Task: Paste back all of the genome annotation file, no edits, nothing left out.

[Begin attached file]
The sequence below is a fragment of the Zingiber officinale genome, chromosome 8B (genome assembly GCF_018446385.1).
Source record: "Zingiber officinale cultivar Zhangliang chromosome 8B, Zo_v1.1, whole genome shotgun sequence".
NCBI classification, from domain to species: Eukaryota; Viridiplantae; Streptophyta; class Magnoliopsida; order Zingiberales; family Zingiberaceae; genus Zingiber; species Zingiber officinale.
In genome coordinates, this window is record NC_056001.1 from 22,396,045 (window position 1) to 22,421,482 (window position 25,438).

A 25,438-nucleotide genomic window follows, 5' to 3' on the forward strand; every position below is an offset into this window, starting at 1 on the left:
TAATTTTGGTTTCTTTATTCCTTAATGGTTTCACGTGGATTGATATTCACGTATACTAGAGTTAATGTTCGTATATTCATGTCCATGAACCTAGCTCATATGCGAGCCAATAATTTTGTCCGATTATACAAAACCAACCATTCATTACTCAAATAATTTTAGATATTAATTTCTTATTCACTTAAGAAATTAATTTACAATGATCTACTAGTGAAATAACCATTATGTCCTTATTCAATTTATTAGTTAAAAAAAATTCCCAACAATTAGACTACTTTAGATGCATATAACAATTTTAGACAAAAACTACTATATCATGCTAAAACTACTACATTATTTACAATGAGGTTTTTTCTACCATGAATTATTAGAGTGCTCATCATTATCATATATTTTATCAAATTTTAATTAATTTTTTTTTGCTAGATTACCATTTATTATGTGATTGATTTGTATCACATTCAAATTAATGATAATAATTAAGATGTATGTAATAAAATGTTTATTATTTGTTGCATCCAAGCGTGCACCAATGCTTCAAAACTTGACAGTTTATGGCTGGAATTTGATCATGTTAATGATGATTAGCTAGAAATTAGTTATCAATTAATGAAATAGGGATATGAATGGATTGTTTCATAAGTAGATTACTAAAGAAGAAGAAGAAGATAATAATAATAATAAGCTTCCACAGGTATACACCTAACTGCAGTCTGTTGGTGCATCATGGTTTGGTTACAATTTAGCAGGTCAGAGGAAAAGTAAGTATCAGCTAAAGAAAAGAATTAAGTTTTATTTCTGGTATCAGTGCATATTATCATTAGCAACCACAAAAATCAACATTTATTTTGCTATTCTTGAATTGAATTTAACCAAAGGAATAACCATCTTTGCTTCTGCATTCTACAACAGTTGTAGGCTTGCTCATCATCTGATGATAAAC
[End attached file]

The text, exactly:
The sequence below is a fragment of the Zingiber officinale genome, chromosome 8B (genome assembly GCF_018446385.1).
Source record: "Zingiber officinale cultivar Zhangliang chromosome 8B, Zo_v1.1, whole genome shotgun sequence".
NCBI classification, from domain to species: Eukaryota; Viridiplantae; Streptophyta; class Magnoliopsida; order Zingiberales; family Zingiberaceae; genus Zingiber; species Zingiber officinale.
In genome coordinates, this window is record NC_056001.1 from 22,396,045 (window position 1) to 22,421,482 (window position 25,438).

A 25,438-nucleotide genomic window follows, 5' to 3' on the forward strand; every position below is an offset into this window, starting at 1 on the left:
TAATTTTGGTTTCTTTATTCCTTAATGGTTTCACGTGGATTGATATTCACGTATACTAGAGTTAATGTTCGTATATTCATGTCCATGAACCTAGCTCATATGCGAGCCAATAATTTTGTCCGATTATACAAAACCAACCATTCATTACTCAAATAATTTTAGATATTAATTTCTTATTCACTTAAGAAATTAATTTACAATGATCTACTAGTGAAATAACCATTATGTCCTTATTCAATTTATTAGTTAAAAAAAATTCCCAACAATTAGACTACTTTAGATGCATATAACAATTTTAGACAAAAACTACTATATCATGCTAAAACTACTACATTATTTACAATGAGGTTTTTTCTACCATGAATTATTAGAGTGCTCATCATTATCATATATTTTATCAAATTTTAATTAATTTTTTTTTGCTAGATTACCATTTATTATGTGATTGATTTGTATCACATTCAAATTAATGATAATAATTAAGATGTATGTAATAAAATGTTTATTATTTGTTGCATCCAAGCGTGCACCAATGCTTCAAAACTTGACAGTTTATGGCTGGAATTTGATCATGTTAATGATGATTAGCTAGAAATTAGTTATCAATTAATGAAATAGGGATATGAATGGATTGTTTCATAAGTAGATTACTAAAGAAGAAGAAGAAGATAATAATAATAATAAGCTTCCACAGGTATACACCTAACTGCAGTCTGTTGGTGCATCATGGTTTGGTTACAATTTAGCAGGTCAGAGGAAAAGTAAGTATCAGCTAAAGAAAAGAATTAAGTTTTATTTCTGGTATCAGTGCATATTATCATTAGCAACCACAAAAATCAACATTTATTTTGCTATTCTTGAATTGAATTTAACCAAAGGAATAACCATCTTTGCTTCTGCATTCTACAACAGTTGTAGGCTTGCTCATCATCTGATGATAAAC